The CLEO collaboration has discovered a new particle, tentatively named the DsJ(2463), which decays to D*sπ0 with a decay width less than 7 MeV. The search that led to this discovery was motivated by BaBar’s discovery of an unexpected new narrow state called D*sJ(2317), which decays to Dsπ0. CLEO has also confirmed the existence of the D*sJ(2317).
In the simplest interpretation of these results both particles are excited bound states of a charm quark, c, and a strange antiquark, sbar. It was thought that such states would be massive enough to decay to a D or D* meson and a K meson. The biggest surprise of the D*sJ is that it is too light to decay via any of these modes. The decay of D*sJ to Dsπ0 is suppressed because it violates isospin symmetry, leading to the small decay width observed. Such suppressed isospin violating decays are not unknown in the c-sbar system – in 1995 CLEO found that about 6% of the decays of the D*s are to Dsπ0, instead of the dominant Dsγ mode. On the other hand, the DsJ is above the thresholds for decay to DK and Dsπ0, but apparently does not decay through either mode. If the spin parity of the DsJ is 1+, these modes would be forbidden and D*sπ0 would be allowed but also suppressed by isospin, again leading to a small decay width.
The analysis that determined the existence of the second state was complicated by an unusual kinematic property of the two states – the two new particles and the D* are narrow and the mass difference between the DsJ and D*s is essentially identical to the mass difference between the D*sJ and the Ds (see figure). Since the dominant decay mode of D*s is Dsγ, a real D*s decay can appear as a Ds if the photon from the D*s decay is lost, and a real Ds and random photon can appear as a D*s. This means that the two states can “feed into each other” as photons are missed or randomly acquired. The observed Dsπ0 signal thus has a background from real D*sπ0 events and vice-versa, so separating the two sources requires careful and subtle analysis. CLEO found that multiple analysis techniques applied to the Dsπ0 and D*sπ0 signals led to the conclusion that both states exist and resulted in consistent measurements of their masses and widths.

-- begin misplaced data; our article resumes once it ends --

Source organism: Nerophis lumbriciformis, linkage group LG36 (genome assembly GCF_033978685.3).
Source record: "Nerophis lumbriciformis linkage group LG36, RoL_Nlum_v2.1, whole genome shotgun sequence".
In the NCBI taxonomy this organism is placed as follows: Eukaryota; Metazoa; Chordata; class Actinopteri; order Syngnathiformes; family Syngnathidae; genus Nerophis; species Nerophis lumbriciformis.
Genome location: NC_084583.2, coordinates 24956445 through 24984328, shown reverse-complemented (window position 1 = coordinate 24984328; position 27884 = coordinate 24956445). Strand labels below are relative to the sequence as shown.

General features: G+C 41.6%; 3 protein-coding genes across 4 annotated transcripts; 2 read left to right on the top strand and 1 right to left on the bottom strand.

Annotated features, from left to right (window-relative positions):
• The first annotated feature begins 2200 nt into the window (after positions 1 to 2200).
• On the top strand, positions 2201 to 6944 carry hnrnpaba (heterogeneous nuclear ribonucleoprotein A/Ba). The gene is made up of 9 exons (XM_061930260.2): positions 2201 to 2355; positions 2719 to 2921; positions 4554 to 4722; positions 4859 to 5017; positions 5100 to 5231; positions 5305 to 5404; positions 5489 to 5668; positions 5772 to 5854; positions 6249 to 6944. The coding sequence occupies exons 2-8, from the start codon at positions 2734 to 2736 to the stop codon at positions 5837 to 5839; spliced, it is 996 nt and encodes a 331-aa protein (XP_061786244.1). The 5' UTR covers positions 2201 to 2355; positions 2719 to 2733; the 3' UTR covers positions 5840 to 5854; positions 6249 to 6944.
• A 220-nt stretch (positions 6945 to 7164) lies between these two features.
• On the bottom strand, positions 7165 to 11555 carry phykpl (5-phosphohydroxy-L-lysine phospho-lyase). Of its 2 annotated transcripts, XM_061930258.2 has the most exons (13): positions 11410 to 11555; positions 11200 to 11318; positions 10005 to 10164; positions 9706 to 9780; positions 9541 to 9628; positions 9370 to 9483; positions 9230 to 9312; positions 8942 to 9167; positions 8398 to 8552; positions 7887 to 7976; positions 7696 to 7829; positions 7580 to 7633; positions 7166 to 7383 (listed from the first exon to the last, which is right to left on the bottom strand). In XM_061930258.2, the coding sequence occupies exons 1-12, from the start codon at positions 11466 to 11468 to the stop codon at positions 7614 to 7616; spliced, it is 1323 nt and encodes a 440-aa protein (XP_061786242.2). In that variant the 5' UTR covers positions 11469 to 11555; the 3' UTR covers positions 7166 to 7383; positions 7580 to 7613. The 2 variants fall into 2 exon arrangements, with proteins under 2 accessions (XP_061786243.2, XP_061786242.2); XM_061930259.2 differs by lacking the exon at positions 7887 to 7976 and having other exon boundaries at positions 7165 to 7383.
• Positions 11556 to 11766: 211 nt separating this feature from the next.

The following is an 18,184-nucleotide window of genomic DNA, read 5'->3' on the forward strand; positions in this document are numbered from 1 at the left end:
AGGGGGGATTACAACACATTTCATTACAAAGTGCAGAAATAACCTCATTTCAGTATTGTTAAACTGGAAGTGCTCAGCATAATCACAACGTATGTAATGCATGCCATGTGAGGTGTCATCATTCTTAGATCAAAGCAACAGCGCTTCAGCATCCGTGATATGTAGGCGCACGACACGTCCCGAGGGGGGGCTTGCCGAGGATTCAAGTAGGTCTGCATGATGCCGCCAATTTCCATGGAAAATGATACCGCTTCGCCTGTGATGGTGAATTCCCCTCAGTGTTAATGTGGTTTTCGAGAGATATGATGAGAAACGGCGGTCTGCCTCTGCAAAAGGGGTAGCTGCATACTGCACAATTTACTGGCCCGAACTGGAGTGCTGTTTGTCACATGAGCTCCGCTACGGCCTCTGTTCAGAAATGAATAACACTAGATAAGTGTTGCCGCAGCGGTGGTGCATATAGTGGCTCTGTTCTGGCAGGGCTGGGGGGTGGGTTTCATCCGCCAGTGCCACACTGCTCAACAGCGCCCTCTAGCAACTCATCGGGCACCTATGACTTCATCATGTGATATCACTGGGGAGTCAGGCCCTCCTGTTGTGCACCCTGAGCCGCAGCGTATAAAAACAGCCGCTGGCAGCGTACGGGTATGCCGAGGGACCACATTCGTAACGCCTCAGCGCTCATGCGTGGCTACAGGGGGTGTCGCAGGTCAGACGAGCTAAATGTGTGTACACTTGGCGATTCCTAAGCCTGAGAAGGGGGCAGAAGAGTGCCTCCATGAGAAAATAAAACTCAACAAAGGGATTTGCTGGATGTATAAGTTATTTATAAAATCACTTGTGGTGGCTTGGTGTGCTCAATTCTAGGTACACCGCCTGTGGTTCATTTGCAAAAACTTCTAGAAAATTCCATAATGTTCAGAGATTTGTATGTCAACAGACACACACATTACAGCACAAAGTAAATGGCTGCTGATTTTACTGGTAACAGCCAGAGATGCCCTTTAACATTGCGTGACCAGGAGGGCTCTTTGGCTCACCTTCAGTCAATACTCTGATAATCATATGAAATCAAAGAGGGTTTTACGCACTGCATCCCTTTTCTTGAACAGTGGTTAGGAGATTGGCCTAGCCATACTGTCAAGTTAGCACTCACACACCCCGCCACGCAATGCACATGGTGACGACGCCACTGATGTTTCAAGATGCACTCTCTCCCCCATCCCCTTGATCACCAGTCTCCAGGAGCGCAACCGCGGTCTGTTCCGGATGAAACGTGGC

The preferred spin parity of the D*sJ is 0+ because it decays into Dsπ0 not D*sπ0. Predating the discovery of the D*sJ and DsJ, there were at least two theoretical models that coupled heavy quark effective theory with chiral symmetry and predicted light c-sbar states. In these models the mass difference between a 1+DsJ and the 1–D*s would be equal to the difference between a 0+D*sJ and the 0–Ds, in accord with CLEO’s observation.
D Besson et al. http://arxiv.org/abs/hep-ex/0305100.